In an article in Psychology Today, a Stanford professor considers why it is that, over and over, we see people of influence doing the wrong thing. The title of the article sums it up: Doing the Right Thing Is Often Much Harder Than You Think. People are simply happy to do the right thing when it’s the easier thing, or the more profitable thing. When it nets them more glory, power, fame, or comfort. It would be nice if doing the right thing was easy or if it was always rewarded. Listen to these words from James 4, “So whoever knows the right thing to do and fails to do it, for him it is sin.”
Are you willing to do what is right regardless of the outcome, regardless of what you may lose or how you may be viewed? Are you governed by principle or are you governed by the opinions of others? Notice in this passage that both Felix and Festus are governors. They should be doing what is right. What about Christians? Should Christians be doing what is right? We should be governed by principle in our private lives, our marriages, our homes, at work, and with our money.
Next, being governed by principle means admitting your mistakes (v.13-27)
The Jews still had a king. It was Roman practice to leave figureheads like Agrippa in place and to let them operate with a measure of authority. Festus seems to think that Agrippa can help him here. Notice throughout this section how Festus attempts to cover himself in this mess. Verse 14, he blames Felix, “there is a man left prisoner by Felix.” That’s fair. It’s true. It’s not Festus’ fault that he has to deal with Paul’s case. And Festus didn’t automatically give the Jews the guilty verdict they wanted. He’s trying to keep the law.
But don’t forget that he wanted to do the Jews a favor by changing the venue. Festus lacked the courage to stand up to the Jews. And he conveniently withholds that information from Agrippa. That implies that he could have ruled on the matter and set Paul free. And now Paul has appealed to Caesar, and Festus doesn’t know how to explain this to Caesar. Notice verse 26, he says, “But I have nothing definite to write to my lord about him.” Festus has to cover himself by explaining to the emperor, and he thinks Agrippa can help him.
Festus is backed in a corner. He isn’t being entirely forthright about his mistakes. It was his decision to make, and he didn’t do it. So Paul appealed to Caesar, and as a Roman citizen, Paul had a right for the Roman government to decide his case Festus should have let Paul go. And now he basically can’t let him go. Which is why, in verse 32, after hearing Paul’s case, “Agrippa said to Festus, “This man could have been set free if he had not appealed to Caesar.”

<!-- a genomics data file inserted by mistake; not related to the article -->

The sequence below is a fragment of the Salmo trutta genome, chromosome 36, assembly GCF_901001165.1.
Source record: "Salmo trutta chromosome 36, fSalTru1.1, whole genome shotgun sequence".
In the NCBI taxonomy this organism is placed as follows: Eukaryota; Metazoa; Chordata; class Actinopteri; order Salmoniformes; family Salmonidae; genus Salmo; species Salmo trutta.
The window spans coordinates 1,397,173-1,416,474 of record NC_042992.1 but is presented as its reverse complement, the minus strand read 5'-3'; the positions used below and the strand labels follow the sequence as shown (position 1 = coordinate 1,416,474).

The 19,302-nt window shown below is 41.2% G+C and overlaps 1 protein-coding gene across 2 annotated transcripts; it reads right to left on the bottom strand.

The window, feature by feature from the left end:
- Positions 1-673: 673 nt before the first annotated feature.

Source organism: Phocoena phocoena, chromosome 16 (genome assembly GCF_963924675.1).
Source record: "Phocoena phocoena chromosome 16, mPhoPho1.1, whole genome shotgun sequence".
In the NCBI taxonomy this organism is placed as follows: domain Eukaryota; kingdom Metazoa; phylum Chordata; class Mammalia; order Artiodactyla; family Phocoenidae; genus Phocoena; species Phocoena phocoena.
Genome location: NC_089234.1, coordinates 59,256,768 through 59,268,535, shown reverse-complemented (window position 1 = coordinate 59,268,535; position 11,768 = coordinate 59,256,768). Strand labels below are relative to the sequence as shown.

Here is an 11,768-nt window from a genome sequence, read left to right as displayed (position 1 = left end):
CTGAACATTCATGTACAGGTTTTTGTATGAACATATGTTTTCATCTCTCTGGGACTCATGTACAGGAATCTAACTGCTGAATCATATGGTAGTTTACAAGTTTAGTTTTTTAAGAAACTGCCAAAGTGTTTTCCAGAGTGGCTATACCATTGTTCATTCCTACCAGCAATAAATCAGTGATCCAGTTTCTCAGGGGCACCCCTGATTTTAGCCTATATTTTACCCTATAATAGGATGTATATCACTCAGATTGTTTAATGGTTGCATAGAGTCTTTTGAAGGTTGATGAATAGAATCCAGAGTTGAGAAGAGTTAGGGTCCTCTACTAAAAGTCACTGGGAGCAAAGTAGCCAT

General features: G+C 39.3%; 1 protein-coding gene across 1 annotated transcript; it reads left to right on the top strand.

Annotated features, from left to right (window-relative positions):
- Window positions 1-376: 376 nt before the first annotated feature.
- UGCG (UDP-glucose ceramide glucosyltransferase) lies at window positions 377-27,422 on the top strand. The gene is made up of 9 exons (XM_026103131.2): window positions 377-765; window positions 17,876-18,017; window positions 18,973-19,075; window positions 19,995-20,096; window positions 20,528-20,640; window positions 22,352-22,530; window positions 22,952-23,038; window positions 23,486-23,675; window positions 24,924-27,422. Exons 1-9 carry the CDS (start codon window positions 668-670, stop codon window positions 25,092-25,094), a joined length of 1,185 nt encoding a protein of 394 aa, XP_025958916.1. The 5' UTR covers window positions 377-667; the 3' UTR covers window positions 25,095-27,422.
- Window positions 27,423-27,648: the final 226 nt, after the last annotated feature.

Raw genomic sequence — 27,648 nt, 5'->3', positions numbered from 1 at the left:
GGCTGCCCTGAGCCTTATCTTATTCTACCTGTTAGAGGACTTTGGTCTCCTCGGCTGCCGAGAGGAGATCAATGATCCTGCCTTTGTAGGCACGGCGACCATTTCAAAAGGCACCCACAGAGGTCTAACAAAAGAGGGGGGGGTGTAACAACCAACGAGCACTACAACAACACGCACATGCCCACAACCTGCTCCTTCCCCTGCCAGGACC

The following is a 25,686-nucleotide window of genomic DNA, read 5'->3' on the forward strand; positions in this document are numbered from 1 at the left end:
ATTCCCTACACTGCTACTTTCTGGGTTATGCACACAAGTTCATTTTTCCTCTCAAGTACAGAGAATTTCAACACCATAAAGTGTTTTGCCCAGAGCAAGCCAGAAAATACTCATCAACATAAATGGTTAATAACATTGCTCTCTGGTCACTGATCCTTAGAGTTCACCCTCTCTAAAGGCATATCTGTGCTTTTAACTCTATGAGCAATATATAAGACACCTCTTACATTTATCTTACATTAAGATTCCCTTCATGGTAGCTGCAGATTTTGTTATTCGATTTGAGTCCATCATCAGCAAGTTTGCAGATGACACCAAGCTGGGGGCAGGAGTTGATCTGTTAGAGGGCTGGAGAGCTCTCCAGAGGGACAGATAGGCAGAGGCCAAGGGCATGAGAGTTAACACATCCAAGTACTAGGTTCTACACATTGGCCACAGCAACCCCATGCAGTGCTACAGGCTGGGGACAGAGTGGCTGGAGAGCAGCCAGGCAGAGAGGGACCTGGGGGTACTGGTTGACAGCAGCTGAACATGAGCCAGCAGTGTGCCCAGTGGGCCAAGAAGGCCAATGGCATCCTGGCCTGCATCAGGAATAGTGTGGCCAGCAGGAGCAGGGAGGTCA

Jim Whitehurst, the CEO of a software company called Red Hat, wrote an article for The Harvard Business Review called Be a Leader Who Can Admit Mistakes. He writes, “Being a leader doesn’t mean that you’re always right or that you won’t err. What being a leader does mean is airing the reasons for why you did something and then making yourself accountable for the results.”
That reflects the truth of Proverbs 28, “Whoever conceals his transgressions will not prosper, but he who confesses and forsakes them will obtain mercy.”
Are you willing to admit your mistakes, rather than cover them up? Rather that side-stepping the truth? This is relevant to every facet of your life. Why not come clean and deal with the consequences, rather than trying to either outsmart the people around you or to maintain the false appearance of being righteous? Can you admit to your boss, your co-workers, your spouse, to your kids, that you made a mistake? Can you ask them to forgiven you?
Next, Being governed by principle means being honest about your past (v.1-18)
We’ve looked at Paul’s testimony before. We won’t revisit the whole thing again here. But notice specifically his honesty about his past starting in verse 9, “I myself was convinced that I ought to do many things in opposing the name of Jesus of Nazareth.  And I did so in Jerusalem. I not only locked up many of the saints in prison after receiving authority from the chief priests, but when they were put to death I cast my vote against them.  And I punished them often in all the synagogues and tried to make them blaspheme, and in raging fury against them I persecuted them even to foreign cities.”
He’s compelled to tell Agrippa, and everyone else who hears, about who he was before God did this transforming work in his soul. He then tells them about the blinding light he saw on the Damascus road, about the words Jesus spoke to him, about the command of Jesus that he go to the non-Jewish people to tell them the good news about Jesus. It was good news that he needed, and all people need. He describes what God was doing through the ministry of Paul, verse 18, “to open their eyes, so that they may turn from darkness to light and from the power of Satan to God, that they may receive forgiveness of sins and a place among those who are sanctified by faith in me.’”